Mattel spikes smart baby monitor amid privacy concerns
Image credit: Mattel
US toymaker Mattel is withdrawing its plans for a connected, artificial intelligence (AI) equipped baby monitor, following opposition from legislators, and privacy and child’s rights advocates.
Manufactured by Mattel’s “nabi” brand of high-tech children’s toys, the device was named “Aristotle”, and marketed as a child-friendly Alexa combined with a smart baby monitor. It was first presented in January at the Consumer Electronics Show in Las Vegas.
The Wi-Fi enabled device works as an audio and visual baby monitor, while also functioning as a voice-controlled assistant (or companion). It can soothe crying, read bedtime stories, answer a toddler’s questions about the world, and switch on a night light. Thanks to its AI abilities, it can learn about a child as they mature, and even have the capability to help an adolescent with their homework.
Following the presentation of Aristotle earlier this year, advocates began to raise concerns around data collection, as well as arguing that infants being encouraged to form bonds with a device could affect early development in ways we do not understand. A petition opposing the product collected 15,000 signatures, and two Senators wrote to Mattel to communicate their concerns.
“This new product has the potential to raise serious privacy concerns as Mattel can build an in-depth profile of children and their family,” wrote Democratic Ed Markey, who represents Massachusetts and Republican Joe Barton, who represents Texas.
“It appears that never before has a device had the capability to so intimately look into the life of a child.”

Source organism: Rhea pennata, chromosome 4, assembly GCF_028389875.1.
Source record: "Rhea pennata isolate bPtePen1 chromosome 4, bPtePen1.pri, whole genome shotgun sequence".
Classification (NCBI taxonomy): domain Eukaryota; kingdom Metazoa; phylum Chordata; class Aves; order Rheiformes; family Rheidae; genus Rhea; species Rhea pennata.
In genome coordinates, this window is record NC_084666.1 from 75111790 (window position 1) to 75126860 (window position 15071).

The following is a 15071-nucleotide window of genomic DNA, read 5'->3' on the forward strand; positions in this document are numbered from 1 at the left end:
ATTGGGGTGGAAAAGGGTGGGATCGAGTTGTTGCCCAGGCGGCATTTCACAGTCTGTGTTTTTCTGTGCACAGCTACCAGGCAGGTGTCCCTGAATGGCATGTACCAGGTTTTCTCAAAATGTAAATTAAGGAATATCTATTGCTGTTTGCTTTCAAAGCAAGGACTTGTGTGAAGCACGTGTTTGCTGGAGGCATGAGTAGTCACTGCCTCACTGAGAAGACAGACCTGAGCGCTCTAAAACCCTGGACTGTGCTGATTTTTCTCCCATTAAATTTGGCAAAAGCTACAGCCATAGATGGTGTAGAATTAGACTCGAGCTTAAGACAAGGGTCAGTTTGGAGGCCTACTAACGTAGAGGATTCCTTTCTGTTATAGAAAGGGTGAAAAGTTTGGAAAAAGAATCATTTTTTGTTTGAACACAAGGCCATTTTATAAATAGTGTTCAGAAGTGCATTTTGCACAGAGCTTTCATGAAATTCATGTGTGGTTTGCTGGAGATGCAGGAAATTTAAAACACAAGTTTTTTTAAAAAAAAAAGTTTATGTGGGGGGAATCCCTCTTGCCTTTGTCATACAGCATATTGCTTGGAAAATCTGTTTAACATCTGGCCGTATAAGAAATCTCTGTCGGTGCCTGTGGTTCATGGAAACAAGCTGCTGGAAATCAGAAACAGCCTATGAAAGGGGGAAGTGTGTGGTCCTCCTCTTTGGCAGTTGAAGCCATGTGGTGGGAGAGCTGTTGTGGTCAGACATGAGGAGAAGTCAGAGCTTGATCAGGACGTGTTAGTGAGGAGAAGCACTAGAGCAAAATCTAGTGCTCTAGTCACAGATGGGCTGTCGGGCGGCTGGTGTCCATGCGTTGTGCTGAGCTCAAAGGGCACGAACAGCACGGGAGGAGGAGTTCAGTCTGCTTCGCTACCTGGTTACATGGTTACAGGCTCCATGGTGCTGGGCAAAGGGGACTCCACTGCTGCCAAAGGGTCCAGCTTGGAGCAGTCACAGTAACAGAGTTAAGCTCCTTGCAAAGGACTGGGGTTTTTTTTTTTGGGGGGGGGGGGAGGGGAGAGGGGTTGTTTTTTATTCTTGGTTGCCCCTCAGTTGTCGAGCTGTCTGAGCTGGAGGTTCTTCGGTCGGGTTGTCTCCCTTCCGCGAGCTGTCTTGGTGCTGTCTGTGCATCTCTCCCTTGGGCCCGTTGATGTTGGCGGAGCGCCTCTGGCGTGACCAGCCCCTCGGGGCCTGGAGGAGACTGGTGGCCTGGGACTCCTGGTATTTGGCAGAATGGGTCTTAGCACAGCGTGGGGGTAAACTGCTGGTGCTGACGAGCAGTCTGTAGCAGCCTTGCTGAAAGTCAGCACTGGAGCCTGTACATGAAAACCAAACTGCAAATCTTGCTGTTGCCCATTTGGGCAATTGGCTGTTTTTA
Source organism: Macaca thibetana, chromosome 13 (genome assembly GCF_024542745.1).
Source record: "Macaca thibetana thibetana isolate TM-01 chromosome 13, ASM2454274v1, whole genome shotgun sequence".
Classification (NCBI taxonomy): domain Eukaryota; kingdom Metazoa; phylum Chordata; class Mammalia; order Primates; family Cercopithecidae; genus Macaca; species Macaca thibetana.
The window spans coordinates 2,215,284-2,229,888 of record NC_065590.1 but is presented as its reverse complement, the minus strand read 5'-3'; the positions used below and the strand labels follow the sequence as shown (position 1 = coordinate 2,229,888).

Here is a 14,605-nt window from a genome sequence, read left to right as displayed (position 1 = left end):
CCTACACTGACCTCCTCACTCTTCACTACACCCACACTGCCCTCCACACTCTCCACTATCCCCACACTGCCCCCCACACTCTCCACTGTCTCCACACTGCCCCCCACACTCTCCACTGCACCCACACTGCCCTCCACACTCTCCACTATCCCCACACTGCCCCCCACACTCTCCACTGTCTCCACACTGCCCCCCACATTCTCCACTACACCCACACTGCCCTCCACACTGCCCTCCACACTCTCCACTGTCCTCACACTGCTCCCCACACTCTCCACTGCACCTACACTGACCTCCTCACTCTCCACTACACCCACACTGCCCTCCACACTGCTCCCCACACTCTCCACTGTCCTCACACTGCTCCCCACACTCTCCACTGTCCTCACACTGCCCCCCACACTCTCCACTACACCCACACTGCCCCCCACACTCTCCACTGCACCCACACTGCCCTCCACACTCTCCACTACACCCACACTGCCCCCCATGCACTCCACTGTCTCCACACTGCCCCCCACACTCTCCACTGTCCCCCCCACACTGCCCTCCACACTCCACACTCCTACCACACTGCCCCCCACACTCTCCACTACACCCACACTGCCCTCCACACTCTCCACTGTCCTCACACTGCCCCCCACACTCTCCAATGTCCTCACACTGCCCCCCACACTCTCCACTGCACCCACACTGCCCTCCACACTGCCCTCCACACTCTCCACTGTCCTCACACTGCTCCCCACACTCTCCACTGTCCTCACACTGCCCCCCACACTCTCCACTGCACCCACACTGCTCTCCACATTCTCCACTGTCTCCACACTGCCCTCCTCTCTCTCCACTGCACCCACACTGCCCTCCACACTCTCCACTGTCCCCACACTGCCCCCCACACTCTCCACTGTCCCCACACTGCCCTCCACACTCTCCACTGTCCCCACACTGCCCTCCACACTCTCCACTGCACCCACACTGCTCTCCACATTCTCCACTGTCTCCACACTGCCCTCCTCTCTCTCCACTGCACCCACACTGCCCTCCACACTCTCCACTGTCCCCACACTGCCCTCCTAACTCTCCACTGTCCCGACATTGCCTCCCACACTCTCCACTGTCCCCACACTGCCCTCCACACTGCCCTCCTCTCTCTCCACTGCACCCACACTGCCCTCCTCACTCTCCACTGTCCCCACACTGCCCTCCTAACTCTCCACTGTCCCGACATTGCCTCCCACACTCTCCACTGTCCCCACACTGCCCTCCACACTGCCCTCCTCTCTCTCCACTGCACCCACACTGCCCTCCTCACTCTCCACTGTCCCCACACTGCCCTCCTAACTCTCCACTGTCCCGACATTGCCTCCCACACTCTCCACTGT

The Senators requested that Mattel provide answers to questions about data collection by the device, such as what parental controls were available over data sharing, how Mattel plans to ensure that Aristotle and third parties comply with the Children’s Privacy Protection Act, and whether the videos and other information collected by Aristotle would be transmitted to Mattel servers and if so, whether this data would be used for marketing products. Mattel stated in response that data collected by Aristotle would be stored with high-level encryption and not be sold to advertisers.
The Children’s Privacy Protection Act 1998 forbids internet companies harvesting personal data from children up to the age of 12 without parental consent.
Under continued pressure, Mattel has now decided to shelve the product. In a statement to The Washington Post the company said that, having conducted an “extensive review” of the product, they had decided that it does not “fully align with Mattel’s new technology strategy”.
“The decision was then made not to bring Aristotle to the marketplace as part of an ongoing effort to deliver the best possible connected product experience to the consumer.”
Aristotle is among the first AI-powered products to be dropped due to privacy concerns, although a range of other connected toys have prompted similar concerns. Mattel’s Hello Barbie – which records and stores conversations with children – was one of several talking dolls strongly criticised for its surveillance possibilities. In July the FBI issued a warning to parents, describing the potential privacy and security risks that came with connected toys, following a similar warning from the European Commission in February about the “Internet of Toys”.